The Department of Justice (DOJ) junked another complaint against Anakbayan members filed by the Philippine National Police and Jovita Antoniano, a parent of an activist.

In a 15-page resolution dated May 28, the DOJ junked the kidnapping and child abuse cases finding no probable cause to charge the group with violations of Anti-Trafficking in Persons Act of 2003  or Republic Act (RA) 9208 and Philippine Act on Crimes Against International Law, Genocide and Other Crimes Against Humanity.

Antoniano claimed that her daughter Trisha, a senior high school student from the Polytechnic University of the Philippines, went missing after being recruited by Anakbayan.

The DOJ resolution said that the complainant failed to establish that the respondents are in custody of Trisha. There is also no evidence that the respondents were entrusted with the custody of Trisha and that they failed to return her to her parents.

The DOJ resolution also said Trisha is no longer a minor when she left their home.

In the Section 3 of RA 9208, the recruitment, transfer, harboring or receipt of a child for the purpose of exploitation shall also be considered trafficking in persons even if it does not involve threat or use of force, or other forms of coercion, abduction, fraud, deception, abuse of power or position, taking advantage of the vulnerability or persons.

Also in the law, a child is defined as a person below 18 years of age or one who is over 18 but is unable to fully take care of or protect himself/herself from abuse, neglect, cruelty, exploitation, or discrimination because of a physical or mental disability or condition.

The police presented alleged rebel returnees to establish that the youth were first recruited as members of activist groups and then later recruited to become members of the Communist Party of the Philippines, New People’s Army and National Democratic Front of the Philippines.

The panel of prosecutors believed the contrary.

 “Certainly, no evidence was presented showing that Anakbayan is the recruiting arm or of somehow connected to the CPP-NPA,” the resolution said.

They said that there is also no evidence to prove that Anakbayan or League of Filipino Students is an armed group or that it recruits minors or children to participate in hostilities or armed struggle.

“Further, we cannot consider joining and participating in rallies and conducting peaceful assemblies as acts of armed struggle,” the resolution said.

In October 2020, the DOJ also dismissed similar charges filed by parents of Anakbayan member Alicia Lucena.

Alicia Lucena’s ordeal

Succeeding to flee her family home seven times, youth activist Alicia Lucena recalled her ordeal after she was abducted by her own parents and state agents by tricking her into getting a COVID-19 test in April this year.

In her Facebook live, youth activist Alicia exposed the traumatic experiences she went through in the months she was forced to stay with her parents and in contact with the state agents.

“Dun ako pinatulog sa 4th floor. Yung 4th floor mukhang solitary confinement talaga. Puti yung lahat ng pader. Yung kama nasa sahig lang. Sobrang kalat. Sobrang dumi. Yung gate naka-padlock. Lahat ng bintana may grills, may railings. Mukha ka talagang nasa kulungan.” Alicia recalled her stay in their house in Pasay City.

[I was made to sleep in the 4th floor. The 4th floor looked like solitary confinement. All the walls were painted white. The bed was on the floor. It was messy. It was dirty. The gate was padlocked. All the windows have grills and railings. It looked like being in jail.]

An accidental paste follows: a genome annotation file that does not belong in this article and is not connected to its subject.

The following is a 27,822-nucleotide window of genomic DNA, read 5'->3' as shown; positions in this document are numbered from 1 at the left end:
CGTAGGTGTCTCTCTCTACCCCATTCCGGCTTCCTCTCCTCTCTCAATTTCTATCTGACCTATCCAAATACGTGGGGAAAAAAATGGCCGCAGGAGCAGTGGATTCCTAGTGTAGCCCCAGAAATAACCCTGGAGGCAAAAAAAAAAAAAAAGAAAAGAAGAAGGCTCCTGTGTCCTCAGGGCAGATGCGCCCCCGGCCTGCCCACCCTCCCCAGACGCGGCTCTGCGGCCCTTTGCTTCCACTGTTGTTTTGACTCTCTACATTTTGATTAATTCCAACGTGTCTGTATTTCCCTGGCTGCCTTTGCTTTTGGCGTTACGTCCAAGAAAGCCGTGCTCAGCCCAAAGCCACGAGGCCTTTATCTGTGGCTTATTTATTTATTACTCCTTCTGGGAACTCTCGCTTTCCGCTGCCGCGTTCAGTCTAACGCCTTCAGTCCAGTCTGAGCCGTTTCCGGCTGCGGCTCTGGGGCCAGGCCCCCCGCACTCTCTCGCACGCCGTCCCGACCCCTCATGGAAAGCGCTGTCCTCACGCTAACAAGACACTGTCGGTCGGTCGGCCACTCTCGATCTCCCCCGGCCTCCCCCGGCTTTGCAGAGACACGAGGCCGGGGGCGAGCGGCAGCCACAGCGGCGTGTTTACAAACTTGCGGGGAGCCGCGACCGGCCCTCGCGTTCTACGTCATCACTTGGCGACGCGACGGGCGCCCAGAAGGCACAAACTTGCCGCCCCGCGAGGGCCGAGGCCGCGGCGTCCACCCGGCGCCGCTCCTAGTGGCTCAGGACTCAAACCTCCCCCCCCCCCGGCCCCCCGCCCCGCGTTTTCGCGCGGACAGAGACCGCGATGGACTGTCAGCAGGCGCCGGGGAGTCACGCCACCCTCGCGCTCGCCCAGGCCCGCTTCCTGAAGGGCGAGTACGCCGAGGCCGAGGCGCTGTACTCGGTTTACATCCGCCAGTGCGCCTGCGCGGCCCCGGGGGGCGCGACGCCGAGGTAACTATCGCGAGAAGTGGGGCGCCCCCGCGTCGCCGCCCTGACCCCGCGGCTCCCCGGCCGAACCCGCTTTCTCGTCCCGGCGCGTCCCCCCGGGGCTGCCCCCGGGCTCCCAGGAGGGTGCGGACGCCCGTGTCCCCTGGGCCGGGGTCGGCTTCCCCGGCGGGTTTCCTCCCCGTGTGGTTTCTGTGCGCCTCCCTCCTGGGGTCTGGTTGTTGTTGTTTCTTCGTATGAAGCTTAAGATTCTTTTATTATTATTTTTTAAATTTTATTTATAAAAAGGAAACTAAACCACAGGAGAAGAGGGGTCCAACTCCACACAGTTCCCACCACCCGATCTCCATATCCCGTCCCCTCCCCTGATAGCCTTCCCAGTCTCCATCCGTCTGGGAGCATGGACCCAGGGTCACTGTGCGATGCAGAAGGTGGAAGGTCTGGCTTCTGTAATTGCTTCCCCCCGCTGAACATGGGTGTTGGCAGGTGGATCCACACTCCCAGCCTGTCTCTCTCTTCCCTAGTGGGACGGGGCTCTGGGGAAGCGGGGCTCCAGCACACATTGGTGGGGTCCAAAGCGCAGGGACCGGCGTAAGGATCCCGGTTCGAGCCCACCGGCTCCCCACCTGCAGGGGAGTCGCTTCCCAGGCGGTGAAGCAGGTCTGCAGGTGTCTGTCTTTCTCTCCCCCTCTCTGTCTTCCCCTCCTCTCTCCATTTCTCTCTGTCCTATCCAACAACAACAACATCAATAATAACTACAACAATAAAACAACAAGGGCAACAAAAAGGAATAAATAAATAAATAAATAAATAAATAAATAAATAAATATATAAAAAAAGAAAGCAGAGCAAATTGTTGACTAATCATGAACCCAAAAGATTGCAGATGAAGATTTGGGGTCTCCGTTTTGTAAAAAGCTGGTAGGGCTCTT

“Mas masahol pa sa pagtrato sa hayop yung ginagawa nila e,” she said.

[They treated me worse than they would an animal.]

She said she was unable to do a lot of things, such talking to her siblings. She was also allowed to urinate in a litter box.

She said she was made to meet with psychologists.

“Yung mga psych sessions namin, ini-interrogate niya lang ako. Ini-interrogate lang niya ako katulad ng mga ginagawa ng pulis at militar nung dinala ako sa kampo noong 2019.” Alicia recalled, saying she knew that the doctors she met were from the referrals of NTF-ELCAC.

[In our psych sessions, I was just being interrogated. I was interrogated what the police and military did when I was brought to their camp in 2019.]

Alicia’s mother Relissa, member of Hands Off Our Children and League of Parents of the Philippines, said in a Facebook post that Alicia’s escape was once again a case of ‘kidnapping’ by progressive organizations. She even included in her latest post some pictures of the youth activists and labeled them as kidnappers.

The DOJ junked the kidnapping case Relissa filed, accusing Anakbayan of kidnapping Alicia. The case was dismissed as Alicia was in fact not missing and that she was of legal age then and able to decide where she would like to stay.

“Anakbayan considers Alicia’s escape from her captors as a necessary and legitimate action given the abuse she had experienced in her detention. Such necessity and legitimacy is bolstered by court decisions that affirm Alicia’s rights to speech, assembly, and organization,“ Anakbayan said in their press statement in support of Alicia.

“Lalaban at lalaban ako dahil hangga’t hindi napapanagot yung mga may sala, mga abuser, at yung mga hayop na pilit nagpapatahimik, naninindak, nanggigipit, at pumapatay. Lalaban at lalaban ako nang buong puso at may matibay na paninindigan dahil alam ko sa alam ko na kasama ko ang malawak na hanay ng masamang api at mga kasama,” Alicia said as she ended her Facebook live.

[I will continue to fight as long as those who have sinned, the abusers, those who silence, intimidate, kill have not been held accountable. I will continue to fight because I know that I am with the broad ranks of oppressed people and my fellow activists.]


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